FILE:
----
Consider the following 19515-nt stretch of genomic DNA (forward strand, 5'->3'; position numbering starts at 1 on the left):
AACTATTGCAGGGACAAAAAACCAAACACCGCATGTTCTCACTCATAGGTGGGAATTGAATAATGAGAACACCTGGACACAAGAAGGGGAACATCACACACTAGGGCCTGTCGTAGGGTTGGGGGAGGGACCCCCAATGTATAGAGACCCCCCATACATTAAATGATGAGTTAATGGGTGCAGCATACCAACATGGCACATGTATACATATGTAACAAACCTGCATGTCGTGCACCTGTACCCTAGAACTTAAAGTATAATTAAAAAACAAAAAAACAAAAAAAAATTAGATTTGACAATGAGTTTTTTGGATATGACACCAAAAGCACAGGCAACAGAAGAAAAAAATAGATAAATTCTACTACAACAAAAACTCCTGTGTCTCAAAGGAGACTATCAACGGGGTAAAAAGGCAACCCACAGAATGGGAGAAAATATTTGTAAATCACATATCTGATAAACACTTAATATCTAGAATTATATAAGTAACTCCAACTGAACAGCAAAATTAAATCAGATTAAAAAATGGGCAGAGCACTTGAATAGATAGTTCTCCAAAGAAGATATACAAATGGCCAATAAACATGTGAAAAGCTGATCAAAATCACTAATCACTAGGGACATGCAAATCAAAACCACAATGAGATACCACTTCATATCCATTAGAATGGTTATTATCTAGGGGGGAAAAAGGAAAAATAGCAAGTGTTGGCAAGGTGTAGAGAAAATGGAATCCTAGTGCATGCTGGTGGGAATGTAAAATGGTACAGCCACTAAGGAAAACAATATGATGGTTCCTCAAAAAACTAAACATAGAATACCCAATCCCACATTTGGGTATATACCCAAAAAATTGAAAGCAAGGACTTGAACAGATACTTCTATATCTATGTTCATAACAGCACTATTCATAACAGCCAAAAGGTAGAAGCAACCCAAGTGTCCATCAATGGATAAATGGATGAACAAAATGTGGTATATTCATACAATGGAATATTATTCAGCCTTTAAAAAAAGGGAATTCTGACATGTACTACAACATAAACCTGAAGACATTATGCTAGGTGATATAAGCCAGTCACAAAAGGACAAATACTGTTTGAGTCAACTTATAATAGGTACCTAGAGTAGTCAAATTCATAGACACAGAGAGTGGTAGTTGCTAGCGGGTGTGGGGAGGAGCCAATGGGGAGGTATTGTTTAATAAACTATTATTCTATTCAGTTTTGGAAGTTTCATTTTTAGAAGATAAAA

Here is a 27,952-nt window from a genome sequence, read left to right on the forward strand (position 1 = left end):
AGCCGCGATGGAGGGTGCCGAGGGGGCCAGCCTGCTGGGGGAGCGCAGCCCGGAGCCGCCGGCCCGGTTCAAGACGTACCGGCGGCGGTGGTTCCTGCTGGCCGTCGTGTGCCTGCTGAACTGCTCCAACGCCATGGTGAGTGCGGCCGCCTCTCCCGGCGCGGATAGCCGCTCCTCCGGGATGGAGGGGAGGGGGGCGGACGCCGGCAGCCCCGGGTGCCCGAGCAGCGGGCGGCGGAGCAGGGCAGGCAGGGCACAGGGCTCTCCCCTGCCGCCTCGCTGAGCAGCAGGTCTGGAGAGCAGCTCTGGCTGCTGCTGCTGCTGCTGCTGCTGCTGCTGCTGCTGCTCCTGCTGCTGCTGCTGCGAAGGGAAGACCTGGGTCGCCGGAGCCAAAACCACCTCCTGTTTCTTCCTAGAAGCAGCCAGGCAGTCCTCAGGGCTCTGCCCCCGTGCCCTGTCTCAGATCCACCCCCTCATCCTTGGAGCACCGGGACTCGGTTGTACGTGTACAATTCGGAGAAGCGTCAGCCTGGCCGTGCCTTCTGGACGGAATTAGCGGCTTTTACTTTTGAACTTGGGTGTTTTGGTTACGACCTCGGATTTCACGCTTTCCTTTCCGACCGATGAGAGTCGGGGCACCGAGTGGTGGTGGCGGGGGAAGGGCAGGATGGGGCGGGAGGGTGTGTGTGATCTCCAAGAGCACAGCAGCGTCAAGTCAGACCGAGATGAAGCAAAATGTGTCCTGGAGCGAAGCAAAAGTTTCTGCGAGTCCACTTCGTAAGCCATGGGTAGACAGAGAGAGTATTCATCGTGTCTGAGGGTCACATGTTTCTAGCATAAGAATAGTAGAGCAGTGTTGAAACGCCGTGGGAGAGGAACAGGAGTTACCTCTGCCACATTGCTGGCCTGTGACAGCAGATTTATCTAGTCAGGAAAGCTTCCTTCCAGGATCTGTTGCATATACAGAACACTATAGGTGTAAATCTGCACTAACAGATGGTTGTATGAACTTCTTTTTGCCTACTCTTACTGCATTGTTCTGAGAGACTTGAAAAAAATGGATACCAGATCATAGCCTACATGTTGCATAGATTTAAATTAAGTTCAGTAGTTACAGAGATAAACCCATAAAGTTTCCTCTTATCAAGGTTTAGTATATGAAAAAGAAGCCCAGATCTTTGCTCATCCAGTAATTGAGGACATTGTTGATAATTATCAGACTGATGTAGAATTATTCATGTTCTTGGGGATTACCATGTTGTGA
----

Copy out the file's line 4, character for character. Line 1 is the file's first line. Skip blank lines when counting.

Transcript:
AGCCGCGATGGAGGGTGCCGAGGGGGCCAGCCTGCTGGGGGAGCGCAGCCCGGAGCCGCCGGCCCGGTTCAAGACGTACCGGCGGCGGTGGTTCCTGCTGGCCGTCGTGTGCCTGCTGAACTGCTCCAACGCCATGGTGAGTGCGGCCGCCTCTCCCGGCGCGGATAGCCGCTCCTCCGGGATGGAGGGGAGGGGGGCGGACGCCGGCAGCCCCGGGTGCCCGAGCAGCGGGCGGCGGAGCAGGGCAGGCAGGGCACAGGGCTCTCCCCTGCCGCCTCGCTGAGCAGCAGGTCTGGAGAGCAGCTCTGGCTGCTGCTGCTGCTGCTGCTGCTGCTGCTGCTGCTGCTCCTGCTGCTGCTGCTGCGAAGGGAAGACCTGGGTCGCCGGAGCCAAAACCACCTCCTGTTTCTTCCTAGAAGCAGCCAGGCAGTCCTCAGGGCTCTGCCCCCGTGCCCTGTCTCAGATCCACCCCCTCATCCTTGGAGCACCGGGACTCGGTTGTACGTGTACAATTCGGAGAAGCGTCAGCCTGGCCGTGCCTTCTGGACGGAATTAGCGGCTTTTACTTTTGAACTTGGGTGTTTTGGTTACGACCTCGGATTTCACGCTTTCCTTTCCGACCGATGAGAGTCGGGGCACCGAGTGGTGGTGGCGGGGGAAGGGCAGGATGGGGCGGGAGGGTGTGTGTGATCTCCAAGAGCACAGCAGCGTCAAGTCAGACCGAGATGAAGCAAAATGTGTCCTGGAGCGAAGCAAAAGTTTCTGCGAGTCCACTTCGTAAGCCATGGGTAGACAGAGAGAGTATTCATCGTGTCTGAGGGTCACATGTTTCTAGCATAAGAATAGTAGAGCAGTGTTGAAACGCCGTGGGAGAGGAACAGGAGTTACCTCTGCCACATTGCTGGCCTGTGACAGCAGATTTATCTAGTCAGGAAAGCTTCCTTCCAGGATCTGTTGCATATACAGAACACTATAGGTGTAAATCTGCACTAACAGATGGTTGTATGAACTTCTTTTTGCCTACTCTTACTGCATTGTTCTGAGAGACTTGAAAAAAATGGATACCAGATCATAGCCTACATGTTGCATAGATTTAAATTAAGTTCAGTAGTTACAGAGATAAACCCATAAAGTTTCCTCTTATCAAGGTTTAGTATATGAAAAAGAAGCCCAGATCTTTGCTCATCCAGTAATTGAGGACATTGTTGATAATTATCAGACTGATGTAGAATTATTCATGTTCTTGGGGATTACCATGTTGTGA